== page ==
Progressive loss of lung function resulting from the inflammatory response to bacterial colonization is the leading cause of mortality in cystic fibrosis (CF) patients. A greater understanding of these bacterial infections is needed to improve lung disease management. As culture-based diagnoses are associated with fundamental drawbacks, we used terminal restriction fragment (T-RF) length polymorphism profiling and 16S rRNA clone data to characterize, without prior cultivation, the bacterial community in 71 sputa from 34 adult CF patients. Nineteen species from 15 genera were identified in 53 16S rRNA clones from three patients. Of these, 15 species have not previously been reported in CF lung infections and many were species requiring strict anaerobic conditions for growth. The species richness and evenness were determined from the T-RF length and volume for the 71 profiles. Species richness was on average 13.3 ± 7.9 per sample and 13.4 ± 6.7 per patient. On average, the T-RF bands of the lowest and highest volumes represented 0.6 and 59.2% of the total volume in each profile, respectively. The second through fifth most dominant T-RF bands represented 15.3, 7.5, 4.7, and 2.8% of the total profile volume, respectively. On average, the remaining T-RF bands represented 10.2% of the total profile volume. The T-RF band corresponding to Pseudomonas aeruginosa had the highest volume in 61.1% of the samples. However, 18 other T-RF band lengths were dominant in at least one sample. In conclusion, this reveals the enormous complexity of bacteria within the CF lung. Although their significance is yet to be determined, these findings alter our perception of CF lung infections.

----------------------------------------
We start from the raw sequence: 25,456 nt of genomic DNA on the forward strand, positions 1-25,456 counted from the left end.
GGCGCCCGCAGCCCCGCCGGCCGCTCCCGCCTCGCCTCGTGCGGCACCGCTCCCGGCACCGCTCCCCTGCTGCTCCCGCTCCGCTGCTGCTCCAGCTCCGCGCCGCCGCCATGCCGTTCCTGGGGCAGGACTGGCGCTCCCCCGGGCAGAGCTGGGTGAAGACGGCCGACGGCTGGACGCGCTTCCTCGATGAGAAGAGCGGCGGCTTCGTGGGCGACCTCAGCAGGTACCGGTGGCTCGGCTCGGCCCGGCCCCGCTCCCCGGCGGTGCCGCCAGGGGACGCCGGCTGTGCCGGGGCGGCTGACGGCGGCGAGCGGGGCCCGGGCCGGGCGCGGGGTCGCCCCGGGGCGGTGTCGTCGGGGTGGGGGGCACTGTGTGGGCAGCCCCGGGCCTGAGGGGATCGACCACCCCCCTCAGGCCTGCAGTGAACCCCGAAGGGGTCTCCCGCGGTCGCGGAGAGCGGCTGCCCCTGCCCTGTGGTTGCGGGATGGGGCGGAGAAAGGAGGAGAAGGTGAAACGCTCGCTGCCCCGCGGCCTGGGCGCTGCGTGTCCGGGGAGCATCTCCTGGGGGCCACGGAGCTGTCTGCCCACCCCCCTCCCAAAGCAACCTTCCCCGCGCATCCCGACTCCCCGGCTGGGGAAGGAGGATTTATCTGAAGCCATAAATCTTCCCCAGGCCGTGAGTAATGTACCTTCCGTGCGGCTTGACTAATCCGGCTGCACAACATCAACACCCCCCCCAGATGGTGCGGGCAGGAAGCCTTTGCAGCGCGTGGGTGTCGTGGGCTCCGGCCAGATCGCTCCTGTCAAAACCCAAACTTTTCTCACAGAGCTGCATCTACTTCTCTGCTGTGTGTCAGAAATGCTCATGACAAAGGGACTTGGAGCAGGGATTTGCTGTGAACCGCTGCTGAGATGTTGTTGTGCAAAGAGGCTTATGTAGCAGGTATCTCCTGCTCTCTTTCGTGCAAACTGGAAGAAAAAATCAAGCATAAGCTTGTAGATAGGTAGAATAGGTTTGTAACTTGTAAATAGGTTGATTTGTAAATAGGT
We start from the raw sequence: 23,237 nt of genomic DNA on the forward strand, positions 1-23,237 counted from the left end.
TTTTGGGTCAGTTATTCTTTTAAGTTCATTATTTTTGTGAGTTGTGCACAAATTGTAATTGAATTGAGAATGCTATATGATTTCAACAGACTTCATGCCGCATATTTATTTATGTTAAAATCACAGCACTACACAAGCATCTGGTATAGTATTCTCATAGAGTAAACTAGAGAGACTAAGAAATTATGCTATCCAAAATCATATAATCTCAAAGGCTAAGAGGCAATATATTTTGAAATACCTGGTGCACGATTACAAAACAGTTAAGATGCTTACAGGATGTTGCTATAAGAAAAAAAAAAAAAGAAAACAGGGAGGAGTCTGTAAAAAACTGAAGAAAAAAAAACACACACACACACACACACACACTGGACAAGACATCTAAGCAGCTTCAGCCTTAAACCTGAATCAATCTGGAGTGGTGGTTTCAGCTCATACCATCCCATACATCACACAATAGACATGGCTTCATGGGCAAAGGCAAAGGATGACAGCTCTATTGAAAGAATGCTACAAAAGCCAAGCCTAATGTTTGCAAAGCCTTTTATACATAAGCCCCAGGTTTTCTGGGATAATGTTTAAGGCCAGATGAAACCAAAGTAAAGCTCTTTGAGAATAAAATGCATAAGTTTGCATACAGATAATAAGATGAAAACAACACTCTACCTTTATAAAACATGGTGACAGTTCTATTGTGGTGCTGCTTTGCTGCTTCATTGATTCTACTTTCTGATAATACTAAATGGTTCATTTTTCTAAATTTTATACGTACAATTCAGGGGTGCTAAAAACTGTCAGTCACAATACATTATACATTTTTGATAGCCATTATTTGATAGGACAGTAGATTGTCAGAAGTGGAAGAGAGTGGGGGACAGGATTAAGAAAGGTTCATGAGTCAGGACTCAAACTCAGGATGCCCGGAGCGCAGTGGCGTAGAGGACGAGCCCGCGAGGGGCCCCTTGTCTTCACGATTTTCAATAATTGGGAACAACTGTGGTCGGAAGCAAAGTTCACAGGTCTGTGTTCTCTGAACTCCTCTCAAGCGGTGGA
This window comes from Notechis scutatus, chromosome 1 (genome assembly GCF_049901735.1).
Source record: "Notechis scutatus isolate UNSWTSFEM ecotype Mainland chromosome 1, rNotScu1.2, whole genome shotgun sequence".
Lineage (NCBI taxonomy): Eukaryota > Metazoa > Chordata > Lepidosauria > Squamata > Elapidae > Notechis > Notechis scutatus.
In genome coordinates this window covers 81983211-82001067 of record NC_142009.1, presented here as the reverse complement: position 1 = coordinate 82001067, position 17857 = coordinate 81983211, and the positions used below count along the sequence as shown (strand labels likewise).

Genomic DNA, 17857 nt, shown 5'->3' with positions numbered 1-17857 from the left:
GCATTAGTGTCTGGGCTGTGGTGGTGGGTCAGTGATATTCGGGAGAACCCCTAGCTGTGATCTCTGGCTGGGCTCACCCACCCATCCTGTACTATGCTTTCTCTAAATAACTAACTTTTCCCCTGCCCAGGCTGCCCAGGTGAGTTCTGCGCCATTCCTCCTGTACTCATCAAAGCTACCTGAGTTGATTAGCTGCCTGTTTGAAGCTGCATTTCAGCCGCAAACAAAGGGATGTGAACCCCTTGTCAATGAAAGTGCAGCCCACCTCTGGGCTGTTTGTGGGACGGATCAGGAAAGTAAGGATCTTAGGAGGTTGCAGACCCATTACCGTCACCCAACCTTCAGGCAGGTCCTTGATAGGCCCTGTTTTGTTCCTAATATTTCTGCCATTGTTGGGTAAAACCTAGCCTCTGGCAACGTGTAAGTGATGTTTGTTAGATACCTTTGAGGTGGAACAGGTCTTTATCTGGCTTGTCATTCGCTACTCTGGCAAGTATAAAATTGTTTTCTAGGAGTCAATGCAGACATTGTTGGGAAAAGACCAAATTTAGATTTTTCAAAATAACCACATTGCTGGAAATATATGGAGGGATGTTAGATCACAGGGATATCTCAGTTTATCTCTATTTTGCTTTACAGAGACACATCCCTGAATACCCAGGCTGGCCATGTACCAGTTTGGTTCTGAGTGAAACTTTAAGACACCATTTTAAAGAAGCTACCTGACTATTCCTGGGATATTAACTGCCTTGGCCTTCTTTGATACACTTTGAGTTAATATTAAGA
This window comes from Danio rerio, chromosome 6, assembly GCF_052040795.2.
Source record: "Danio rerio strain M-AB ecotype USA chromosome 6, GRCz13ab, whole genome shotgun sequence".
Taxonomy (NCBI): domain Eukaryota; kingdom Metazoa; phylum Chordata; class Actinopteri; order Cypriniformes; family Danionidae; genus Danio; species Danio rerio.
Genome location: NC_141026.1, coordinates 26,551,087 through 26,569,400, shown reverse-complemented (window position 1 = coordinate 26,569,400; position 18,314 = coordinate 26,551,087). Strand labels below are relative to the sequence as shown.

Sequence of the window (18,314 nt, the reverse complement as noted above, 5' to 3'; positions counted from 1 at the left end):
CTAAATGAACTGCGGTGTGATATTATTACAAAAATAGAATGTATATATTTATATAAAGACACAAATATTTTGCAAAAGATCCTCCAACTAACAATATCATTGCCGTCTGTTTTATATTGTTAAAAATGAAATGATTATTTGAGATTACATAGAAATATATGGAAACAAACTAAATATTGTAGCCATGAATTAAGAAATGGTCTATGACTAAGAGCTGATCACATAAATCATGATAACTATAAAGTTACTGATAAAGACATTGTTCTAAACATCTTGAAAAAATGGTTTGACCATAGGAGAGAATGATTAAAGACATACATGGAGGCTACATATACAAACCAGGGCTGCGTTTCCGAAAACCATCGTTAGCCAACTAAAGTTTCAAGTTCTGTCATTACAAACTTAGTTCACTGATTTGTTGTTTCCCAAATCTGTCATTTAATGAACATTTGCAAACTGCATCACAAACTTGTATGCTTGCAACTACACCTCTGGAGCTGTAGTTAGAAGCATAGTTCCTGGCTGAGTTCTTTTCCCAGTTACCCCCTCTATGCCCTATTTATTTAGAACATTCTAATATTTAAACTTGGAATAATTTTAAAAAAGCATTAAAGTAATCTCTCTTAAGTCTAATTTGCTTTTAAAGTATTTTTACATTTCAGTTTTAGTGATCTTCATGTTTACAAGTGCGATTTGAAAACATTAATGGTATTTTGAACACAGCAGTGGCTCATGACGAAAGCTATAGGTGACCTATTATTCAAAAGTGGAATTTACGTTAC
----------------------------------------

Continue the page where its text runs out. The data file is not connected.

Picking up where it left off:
- cystic fibrosis
- lung infections
Rogers, G. B., Carroll, M., Serisier, D., Hockey, P., Jones, G., & Bruce, K. (2004). Characterization of bacterial community diversity in cystic fibrosis lung infections by use of 16S ribosomal DNA terminal restriction fragment length polymorphism profiling. Journal of Clinical Microbiology, 42(11), 5176-5183. https://doi.org/10.1128/JCM.42.11.5176-5183.2004